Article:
Less than a year before his death in 2022, Black studies professor Terrance Dean wrote a “love letter” to an artist he had never met, but whose eclectic work provides an intimate portrait of life in a Columbus, Ohio, housing project.
Dean’s lavish praise for Aminah Robinson (1940-2015) appeared in his 2021 column in the Columbus Dispatch, where he served on the editorial board.
The genius of Aminah’s work is that we became time travelers into her world, community and life. We were transported into spaces and times and moments that signified a people, Black people’s homes and lives. We were, if only for a moment, in Poindexter Village.
Due in part to Dean’s connection and his scholarly research, an exhibit of Robinson’s evocative artistry is on display at the Denison Museum through May 14, 2023.
Composing Communities, the Work of Aminah Robinson features select pieces that highlight her love of music. The art is on loan from her estate and the Columbus Museum of Art, where Dean served as the first Aminah Brenda Lynn Robinson Scholar-in-Residence.
Dean, who died unexpectedly at age 53, was in the process of writing a biography and developing a Robinson-themed library and curriculum that could be taught in schools using her art as a backdrop.
“Terrance wanted to bring an exhibition of Aminah’s work to the Denison Museum,” said Megan Hancock, senior curator of education and exhibitions. “It sounded very exciting. How could it not tie into so many classes and projects?”
Hancock expects that more than 60 classes will tour the gallery by the end of spring semester. Students will examine the vibrant paintings, drawings, texts, dolls, and music boxes, many inspired by Robinson’s time in Poindexter Village, one of the nation’s first federally funded housing projects.
“Aminah’s work celebrates everyday life in Poindexter,” said associate professor Lauren Araiza, who teaches history and Black studies. “We get a glimpse at how people were living. And while she’s a trained artist, a lot of her work has a folk art style to it. She uses everyday material like cloth, paper, and buttons. Her work is rooted in family and community.”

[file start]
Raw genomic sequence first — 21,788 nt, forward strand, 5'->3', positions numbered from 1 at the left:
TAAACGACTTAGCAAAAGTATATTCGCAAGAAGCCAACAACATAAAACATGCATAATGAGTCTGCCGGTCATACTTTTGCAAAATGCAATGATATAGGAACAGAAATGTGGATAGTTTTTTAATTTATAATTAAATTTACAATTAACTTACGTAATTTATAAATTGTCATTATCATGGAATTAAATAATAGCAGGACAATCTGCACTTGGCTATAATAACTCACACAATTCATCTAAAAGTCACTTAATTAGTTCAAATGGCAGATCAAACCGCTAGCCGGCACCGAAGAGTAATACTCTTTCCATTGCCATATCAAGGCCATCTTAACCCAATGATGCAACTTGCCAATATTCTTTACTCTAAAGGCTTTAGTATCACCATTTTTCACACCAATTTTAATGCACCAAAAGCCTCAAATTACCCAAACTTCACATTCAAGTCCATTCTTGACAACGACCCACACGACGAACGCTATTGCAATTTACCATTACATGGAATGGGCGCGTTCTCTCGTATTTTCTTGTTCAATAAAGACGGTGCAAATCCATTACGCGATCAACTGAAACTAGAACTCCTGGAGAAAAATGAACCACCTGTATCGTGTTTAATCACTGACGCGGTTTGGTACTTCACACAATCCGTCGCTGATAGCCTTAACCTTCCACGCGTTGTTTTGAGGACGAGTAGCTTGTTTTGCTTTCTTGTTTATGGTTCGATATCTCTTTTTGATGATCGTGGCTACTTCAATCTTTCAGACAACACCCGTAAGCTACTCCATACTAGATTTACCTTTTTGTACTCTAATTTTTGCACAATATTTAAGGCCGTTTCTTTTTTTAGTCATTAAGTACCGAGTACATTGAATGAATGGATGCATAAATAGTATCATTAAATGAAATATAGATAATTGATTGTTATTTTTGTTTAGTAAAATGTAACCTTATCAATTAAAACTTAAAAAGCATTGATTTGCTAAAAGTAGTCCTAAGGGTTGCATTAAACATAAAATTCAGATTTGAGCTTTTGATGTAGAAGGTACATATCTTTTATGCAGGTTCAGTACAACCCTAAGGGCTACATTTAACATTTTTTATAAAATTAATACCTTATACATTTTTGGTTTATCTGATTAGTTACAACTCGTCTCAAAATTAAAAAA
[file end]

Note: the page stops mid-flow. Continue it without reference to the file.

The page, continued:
The Denison Museum is an ideal showcase for a spiritual artist who believed her work was eternal, and that the next generation of fertile minds would add new perspectives to it. She called the philosophy “Raggin’ On.”
That, in essence, is what Dean had begun as a scholar-in-residence after accepting the post from Deidre Hamlar, director of the Aminah Robinson Legacy Project at the Columbus Museum of Art. He was particularly interested in the religious components of her artistry that traced her ancestors’ journey from Africa to the American South to Columbus.
Hamlar, who toured the gallery in late January, is thrilled with the reception the exhibit is receiving. She was surprised to meet students who knew of Robinson’s legacy and was excited to learn of a second Denison connection to it.
In fall 2021, Cheryl Kennedy McFarren, an associate professor of theatre, and Micaela Vivero, a professor of studio arts and Latin American and Caribbean studies, took 40 students to the Columbus Museum of Art to see the Raggin’ On exhibit.
McFarren tasked her students with developing short theatrical performances based on their interpretations of Robinson’s art. The professor might do something similar. She hopes to someday create a show about Robinson’s life using the 150 journals she kept as resource material.
“Seeing the work is like being in the presence of a great spirit,” McFarren said. “Someone who tirelessly told stories from her own life, who had tragic things happen, but who surmounted that suffering with artistry and connected us through her work. She’s such an important figure and personality, such a larger-than-life woman.”